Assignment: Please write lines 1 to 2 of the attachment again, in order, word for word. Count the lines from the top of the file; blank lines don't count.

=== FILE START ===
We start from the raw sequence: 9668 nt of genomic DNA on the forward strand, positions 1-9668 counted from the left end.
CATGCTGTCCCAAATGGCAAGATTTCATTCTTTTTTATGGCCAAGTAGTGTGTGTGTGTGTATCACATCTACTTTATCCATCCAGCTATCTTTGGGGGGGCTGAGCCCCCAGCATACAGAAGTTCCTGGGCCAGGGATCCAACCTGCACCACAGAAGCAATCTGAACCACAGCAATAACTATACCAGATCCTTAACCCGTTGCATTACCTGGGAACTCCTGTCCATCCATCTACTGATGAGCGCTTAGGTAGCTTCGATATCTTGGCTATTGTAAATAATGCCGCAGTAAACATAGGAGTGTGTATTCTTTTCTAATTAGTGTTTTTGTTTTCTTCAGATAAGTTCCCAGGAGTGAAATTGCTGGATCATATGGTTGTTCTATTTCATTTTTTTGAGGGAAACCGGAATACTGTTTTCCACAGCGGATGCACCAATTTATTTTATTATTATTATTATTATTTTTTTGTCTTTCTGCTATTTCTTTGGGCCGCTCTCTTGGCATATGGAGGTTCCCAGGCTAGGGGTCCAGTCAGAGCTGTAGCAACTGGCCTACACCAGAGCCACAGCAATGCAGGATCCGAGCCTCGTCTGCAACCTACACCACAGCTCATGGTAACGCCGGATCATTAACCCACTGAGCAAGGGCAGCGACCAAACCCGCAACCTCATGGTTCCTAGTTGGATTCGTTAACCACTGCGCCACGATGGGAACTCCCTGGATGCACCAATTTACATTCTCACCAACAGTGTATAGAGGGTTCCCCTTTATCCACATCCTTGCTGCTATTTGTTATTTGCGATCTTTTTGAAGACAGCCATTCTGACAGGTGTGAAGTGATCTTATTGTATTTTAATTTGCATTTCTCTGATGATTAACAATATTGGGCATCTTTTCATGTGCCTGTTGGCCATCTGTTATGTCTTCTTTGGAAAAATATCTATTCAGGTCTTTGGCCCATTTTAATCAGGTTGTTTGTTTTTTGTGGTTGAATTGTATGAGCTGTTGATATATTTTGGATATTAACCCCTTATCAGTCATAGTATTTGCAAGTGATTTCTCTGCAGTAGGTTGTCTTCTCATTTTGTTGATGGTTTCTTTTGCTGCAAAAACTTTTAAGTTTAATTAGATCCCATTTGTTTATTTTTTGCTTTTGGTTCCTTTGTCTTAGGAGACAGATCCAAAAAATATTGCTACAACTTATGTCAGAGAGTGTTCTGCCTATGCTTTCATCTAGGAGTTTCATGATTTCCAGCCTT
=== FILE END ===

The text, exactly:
We start from the raw sequence: 9668 nt of genomic DNA on the forward strand, positions 1-9668 counted from the left end.
CATGCTGTCCCAAATGGCAAGATTTCATTCTTTTTTATGGCCAAGTAGTGTGTGTGTGTGTATCACATCTACTTTATCCATCCAGCTATCTTTGGGGGGGCTGAGCCCCCAGCATACAGAAGTTCCTGGGCCAGGGATCCAACCTGCACCACAGAAGCAATCTGAACCACAGCAATAACTATACCAGATCCTTAACCCGTTGCATTACCTGGGAACTCCTGTCCATCCATCTACTGATGAGCGCTTAGGTAGCTTCGATATCTTGGCTATTGTAAATAATGCCGCAGTAAACATAGGAGTGTGTATTCTTTTCTAATTAGTGTTTTTGTTTTCTTCAGATAAGTTCCCAGGAGTGAAATTGCTGGATCATATGGTTGTTCTATTTCATTTTTTTGAGGGAAACCGGAATACTGTTTTCCACAGCGGATGCACCAATTTATTTTATTATTATTATTATTATTTTTTTGTCTTTCTGCTATTTCTTTGGGCCGCTCTCTTGGCATATGGAGGTTCCCAGGCTAGGGGTCCAGTCAGAGCTGTAGCAACTGGCCTACACCAGAGCCACAGCAATGCAGGATCCGAGCCTCGTCTGCAACCTACACCACAGCTCATGGTAACGCCGGATCATTAACCCACTGAGCAAGGGCAGCGACCAAACCCGCAACCTCATGGTTCCTAGTTGGATTCGTTAACCACTGCGCCACGATGGGAACTCCCTGGATGCACCAATTTACATTCTCACCAACAGTGTATAGAGGGTTCCCCTTTATCCACATCCTTGCTGCTATTTGTTATTTGCGATCTTTTTGAAGACAGCCATTCTGACAGGTGTGAAGTGATCTTATTGTATTTTAATTTGCATTTCTCTGATGATTAACAATATTGGGCATCTTTTCATGTGCCTGTTGGCCATCTGTTATGTCTTCTTTGGAAAAATATCTATTCAGGTCTTTGGCCCATTTTAATCAGGTTGTTTGTTTTTTGTGGTTGAATTGTATGAGCTGTTGATATATTTTGGATATTAACCCCTTATCAGTCATAGTATTTGCAAGTGATTTCTCTGCAGTAGGTTGTCTTCTCATTTTGTTGATGGTTTCTTTTGCTGCAAAAACTTTTAAGTTTAATTAGATCCCATTTGTTTATTTTTTGCTTTTGGTTCCTTTGTCTTAGGAGACAGATCCAAAAAATATTGCTACAACTTATGTCAGAGAGTGTTCTGCCTATGCTTTCATCTAGGAGTTTCATGATTTCCAGCCTT